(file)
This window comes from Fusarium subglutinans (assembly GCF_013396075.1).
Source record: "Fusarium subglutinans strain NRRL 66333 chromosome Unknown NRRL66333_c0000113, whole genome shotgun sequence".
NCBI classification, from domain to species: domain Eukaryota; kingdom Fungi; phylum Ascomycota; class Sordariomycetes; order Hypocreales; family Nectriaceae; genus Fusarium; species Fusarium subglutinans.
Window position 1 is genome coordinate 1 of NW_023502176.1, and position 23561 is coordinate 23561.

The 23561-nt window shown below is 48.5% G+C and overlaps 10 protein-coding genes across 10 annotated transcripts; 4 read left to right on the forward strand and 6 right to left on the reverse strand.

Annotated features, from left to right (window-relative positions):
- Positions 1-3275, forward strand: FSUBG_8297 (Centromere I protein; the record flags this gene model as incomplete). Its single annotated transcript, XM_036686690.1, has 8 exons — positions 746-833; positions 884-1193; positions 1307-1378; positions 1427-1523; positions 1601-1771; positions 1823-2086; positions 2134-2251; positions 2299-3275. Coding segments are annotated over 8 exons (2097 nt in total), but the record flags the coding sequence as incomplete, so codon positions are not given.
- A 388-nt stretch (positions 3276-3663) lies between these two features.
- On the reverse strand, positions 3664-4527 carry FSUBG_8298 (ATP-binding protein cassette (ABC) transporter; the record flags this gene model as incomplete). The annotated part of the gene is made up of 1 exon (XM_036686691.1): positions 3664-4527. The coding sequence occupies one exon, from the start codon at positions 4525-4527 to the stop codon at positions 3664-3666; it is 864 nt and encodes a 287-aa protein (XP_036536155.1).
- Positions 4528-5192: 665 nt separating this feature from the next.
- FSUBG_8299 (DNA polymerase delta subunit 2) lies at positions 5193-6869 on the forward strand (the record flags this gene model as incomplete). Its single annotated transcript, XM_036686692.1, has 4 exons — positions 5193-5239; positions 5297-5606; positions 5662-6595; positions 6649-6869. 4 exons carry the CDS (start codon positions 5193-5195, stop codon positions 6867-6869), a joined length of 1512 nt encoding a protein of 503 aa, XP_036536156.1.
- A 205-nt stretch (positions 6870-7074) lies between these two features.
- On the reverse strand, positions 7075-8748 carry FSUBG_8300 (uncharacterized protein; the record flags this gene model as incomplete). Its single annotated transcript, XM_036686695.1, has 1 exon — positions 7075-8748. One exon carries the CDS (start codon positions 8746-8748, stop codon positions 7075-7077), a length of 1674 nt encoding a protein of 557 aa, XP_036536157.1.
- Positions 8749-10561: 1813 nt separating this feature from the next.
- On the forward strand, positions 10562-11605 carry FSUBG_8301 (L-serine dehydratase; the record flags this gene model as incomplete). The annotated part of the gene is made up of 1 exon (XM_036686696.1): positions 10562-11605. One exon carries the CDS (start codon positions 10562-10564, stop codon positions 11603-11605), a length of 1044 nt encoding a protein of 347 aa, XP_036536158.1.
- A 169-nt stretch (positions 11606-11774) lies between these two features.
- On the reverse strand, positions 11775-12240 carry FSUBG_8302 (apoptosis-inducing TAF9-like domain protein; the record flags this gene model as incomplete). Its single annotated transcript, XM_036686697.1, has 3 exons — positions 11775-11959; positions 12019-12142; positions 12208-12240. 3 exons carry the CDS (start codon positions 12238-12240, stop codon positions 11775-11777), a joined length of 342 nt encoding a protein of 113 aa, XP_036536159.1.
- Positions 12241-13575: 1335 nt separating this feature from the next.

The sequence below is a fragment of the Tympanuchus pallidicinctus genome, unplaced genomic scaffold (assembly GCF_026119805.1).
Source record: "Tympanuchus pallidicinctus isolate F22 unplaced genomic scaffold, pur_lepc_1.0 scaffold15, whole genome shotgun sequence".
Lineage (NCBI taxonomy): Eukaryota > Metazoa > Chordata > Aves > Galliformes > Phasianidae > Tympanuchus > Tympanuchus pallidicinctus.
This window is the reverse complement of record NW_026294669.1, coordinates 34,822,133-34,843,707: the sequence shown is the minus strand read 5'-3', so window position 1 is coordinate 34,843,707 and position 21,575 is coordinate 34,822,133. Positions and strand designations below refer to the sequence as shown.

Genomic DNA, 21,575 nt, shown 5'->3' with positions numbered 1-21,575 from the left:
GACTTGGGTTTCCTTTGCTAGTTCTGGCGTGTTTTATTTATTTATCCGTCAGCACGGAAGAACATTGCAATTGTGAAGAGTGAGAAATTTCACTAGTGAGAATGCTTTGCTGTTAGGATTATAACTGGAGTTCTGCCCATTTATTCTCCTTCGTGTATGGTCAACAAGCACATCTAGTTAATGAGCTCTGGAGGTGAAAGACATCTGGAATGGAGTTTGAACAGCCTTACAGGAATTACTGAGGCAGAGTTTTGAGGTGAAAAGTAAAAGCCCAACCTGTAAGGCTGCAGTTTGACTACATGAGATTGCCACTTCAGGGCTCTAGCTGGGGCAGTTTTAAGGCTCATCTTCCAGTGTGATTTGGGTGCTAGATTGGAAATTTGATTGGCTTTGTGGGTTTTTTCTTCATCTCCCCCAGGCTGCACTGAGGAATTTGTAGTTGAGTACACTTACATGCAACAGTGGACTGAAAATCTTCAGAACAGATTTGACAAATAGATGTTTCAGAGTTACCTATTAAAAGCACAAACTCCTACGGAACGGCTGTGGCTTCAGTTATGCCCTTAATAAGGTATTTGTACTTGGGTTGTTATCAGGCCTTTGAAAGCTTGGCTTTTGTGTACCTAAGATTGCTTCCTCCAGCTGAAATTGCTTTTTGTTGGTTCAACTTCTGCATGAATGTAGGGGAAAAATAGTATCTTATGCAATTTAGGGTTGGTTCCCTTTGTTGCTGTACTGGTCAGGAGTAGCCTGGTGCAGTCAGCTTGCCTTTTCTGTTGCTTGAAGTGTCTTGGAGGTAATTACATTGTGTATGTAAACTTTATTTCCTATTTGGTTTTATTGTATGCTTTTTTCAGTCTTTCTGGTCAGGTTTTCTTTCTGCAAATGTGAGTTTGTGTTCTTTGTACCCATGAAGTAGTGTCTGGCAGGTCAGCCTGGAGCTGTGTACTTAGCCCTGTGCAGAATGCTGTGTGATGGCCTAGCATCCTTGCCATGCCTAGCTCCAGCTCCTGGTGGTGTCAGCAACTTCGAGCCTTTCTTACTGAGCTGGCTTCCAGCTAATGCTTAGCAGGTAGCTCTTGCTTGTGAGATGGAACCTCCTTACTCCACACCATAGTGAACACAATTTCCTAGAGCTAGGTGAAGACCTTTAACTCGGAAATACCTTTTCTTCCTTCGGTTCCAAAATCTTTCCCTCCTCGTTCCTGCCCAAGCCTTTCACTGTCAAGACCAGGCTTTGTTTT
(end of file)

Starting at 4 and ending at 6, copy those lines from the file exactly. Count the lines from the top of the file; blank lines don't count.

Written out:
Window position 1 is genome coordinate 1 of NW_023502176.1, and position 23561 is coordinate 23561.

The 23561-nt window shown below is 48.5% G+C and overlaps 10 protein-coding genes across 10 annotated transcripts; 4 read left to right on the forward strand and 6 right to left on the reverse strand.

Annotated features, from left to right (window-relative positions):